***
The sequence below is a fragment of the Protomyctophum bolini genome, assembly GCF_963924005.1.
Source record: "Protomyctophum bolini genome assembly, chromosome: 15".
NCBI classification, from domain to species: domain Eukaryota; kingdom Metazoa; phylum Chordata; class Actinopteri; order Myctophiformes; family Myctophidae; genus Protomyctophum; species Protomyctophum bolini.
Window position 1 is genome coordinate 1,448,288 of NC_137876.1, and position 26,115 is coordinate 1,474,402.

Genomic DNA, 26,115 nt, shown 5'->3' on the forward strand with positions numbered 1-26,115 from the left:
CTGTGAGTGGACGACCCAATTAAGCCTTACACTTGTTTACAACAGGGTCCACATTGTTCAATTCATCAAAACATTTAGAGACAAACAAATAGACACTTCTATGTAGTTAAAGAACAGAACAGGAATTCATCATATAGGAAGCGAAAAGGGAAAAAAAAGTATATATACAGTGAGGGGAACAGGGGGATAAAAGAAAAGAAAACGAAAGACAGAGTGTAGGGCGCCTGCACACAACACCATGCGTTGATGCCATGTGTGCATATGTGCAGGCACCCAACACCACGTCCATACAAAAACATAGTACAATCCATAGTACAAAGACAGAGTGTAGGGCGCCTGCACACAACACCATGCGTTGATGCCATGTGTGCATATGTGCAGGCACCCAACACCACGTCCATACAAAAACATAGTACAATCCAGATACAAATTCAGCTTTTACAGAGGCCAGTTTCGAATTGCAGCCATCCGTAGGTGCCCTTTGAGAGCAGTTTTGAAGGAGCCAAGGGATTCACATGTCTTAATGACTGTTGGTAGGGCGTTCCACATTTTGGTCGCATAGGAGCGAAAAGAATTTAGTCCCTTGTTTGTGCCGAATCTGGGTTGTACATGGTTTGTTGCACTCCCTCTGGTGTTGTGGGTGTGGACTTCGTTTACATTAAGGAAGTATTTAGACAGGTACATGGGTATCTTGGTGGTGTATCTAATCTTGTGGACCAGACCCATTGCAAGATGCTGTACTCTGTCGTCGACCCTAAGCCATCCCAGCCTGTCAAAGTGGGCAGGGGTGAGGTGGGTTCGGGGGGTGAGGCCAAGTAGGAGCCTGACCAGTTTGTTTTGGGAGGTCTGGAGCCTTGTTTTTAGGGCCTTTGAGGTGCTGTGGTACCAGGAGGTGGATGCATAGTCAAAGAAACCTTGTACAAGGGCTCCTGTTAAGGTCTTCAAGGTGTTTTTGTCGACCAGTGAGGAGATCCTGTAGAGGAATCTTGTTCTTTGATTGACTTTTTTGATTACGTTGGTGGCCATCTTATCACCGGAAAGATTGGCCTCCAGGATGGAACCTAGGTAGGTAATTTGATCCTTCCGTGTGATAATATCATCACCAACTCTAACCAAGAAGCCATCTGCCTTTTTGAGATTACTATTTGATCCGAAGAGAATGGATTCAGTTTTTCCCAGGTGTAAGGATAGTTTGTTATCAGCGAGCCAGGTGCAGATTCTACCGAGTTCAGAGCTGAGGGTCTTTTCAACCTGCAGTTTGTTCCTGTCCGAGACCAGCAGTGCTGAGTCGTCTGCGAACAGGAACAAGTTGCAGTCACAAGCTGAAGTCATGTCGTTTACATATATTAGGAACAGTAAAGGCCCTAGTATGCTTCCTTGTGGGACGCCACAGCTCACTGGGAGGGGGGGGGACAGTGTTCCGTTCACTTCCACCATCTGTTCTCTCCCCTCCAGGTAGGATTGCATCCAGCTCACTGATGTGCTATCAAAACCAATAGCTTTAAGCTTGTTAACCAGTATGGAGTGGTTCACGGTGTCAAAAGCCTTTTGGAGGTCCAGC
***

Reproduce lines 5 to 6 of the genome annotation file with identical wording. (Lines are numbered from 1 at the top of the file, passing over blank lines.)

Genomic DNA, 26,115 nt, shown 5'->3' on the forward strand with positions numbered 1-26,115 from the left:
CTGTGAGTGGACGACCCAATTAAGCCTTACACTTGTTTACAACAGGGTCCACATTGTTCAATTCATCAAAACATTTAGAGACAAACAAATAGACACTTCTATGTAGTTAAAGAACAGAACAGGAATTCATCATATAGGAAGCGAAAAGGGAAAAAAAAGTATATATACAGTGAGGGGAACAGGGGGATAAAAGAAAAGAAAACGAAAGACAGAGTGTAGGGCGCCTGCACACAACACCATGCGTTGATGCCATGTGTGCATATGTGCAGGCACCCAACACCACGTCCATACAAAAACATAGTACAATCCATAGTACAAAGACAGAGTGTAGGGCGCCTGCACACAACACCATGCGTTGATGCCATGTGTGCATATGTGCAGGCACCCAACACCACGTCCATACAAAAACATAGTACAATCCAGATACAAATTCAGCTTTTACAGAGGCCAGTTTCGAATTGCAGCCATCCGTAGGTGCCCTTTGAGAGCAGTTTTGAAGGAGCCAAGGGATTCACATGTCTTAATGACTGTTGGTAGGGCGTTCCACATTTTGGTCGCATAGGAGCGAAAAGAATTTAGTCCCTTGTTTGTGCCGAATCTGGGTTGTACATGGTTTGTTGCACTCCCTCTGGTGTTGTGGGTGTGGACTTCGTTTACATTAAGGAAGTATTTAGACAGGTACATGGGTATCTTGGTGGTGTATCTAATCTTGTGGACCAGACCCATTGCAAGATGCTGTACTCTGTCGTCGACCCTAAGCCATCCCAGCCTGTCAAAGTGGGCAGGGGTGAGGTGGGTTCGGGGGGTGAGGCCAAGTAGGAGCCTGACCAGTTTGTTTTGGGAGGTCTGGAGCCTTGTTTTTAGGGCCTTTGAGGTGCTGTGGTACCAGGAGGTGGATGCATAGTCAAAGAAACCTTGTACAAGGGCTCCTGTTAAGGTCTTCAAGGTGTTTTTGTCGACCAGTGAGGAGATCCTGTAGAGGAATCTTGTTCTTTGATTGACTTTTTTGATTACGTTGGTGGCCATCTTATCACCGGAAAGATTGGCCTCCAGGATGGAACCTAGGTAGGTAATTTGATCCTTCCGTGTGATAATATCATCACCAACTCTAACCAAGAAGCCATCTGCCTTTTTGAGATTACTATTTGATCCGAAGAGAATGGATTCAGTTTTTCCCAGGTGTAAGGATAGTTTGTTATCAGCGAGCCAGGTGCAGATTCTACCGAGTTCAGAGCTGAGGGTCTTTTCAACCTGCAGTTTGTTCCTGTCCGAGACCAGCAGTGCTGAGTCGTCTGCGAACAGGAACAAGTTGCAGTCACAAGCTGAAGTCATGTCGTTTACATATATTAGGAACAGTAAAGGCCCTAGTATGCTTCCTTGTGGGACGCCACAGCTCACTGGGAGGGGGGGGGACAGTGTTCCGTTCACTTCCACCATCTGTTCTCTCCCCTCCAGGTAGGATTGCATCCAGCTCACTGATGTGCTATCAAAACCAATAGCTTTAAGCTTGTTAACCAGTATGGAGTGGTTCACGGTGTCAAAAGCCTTTTGGAGGTCCAGC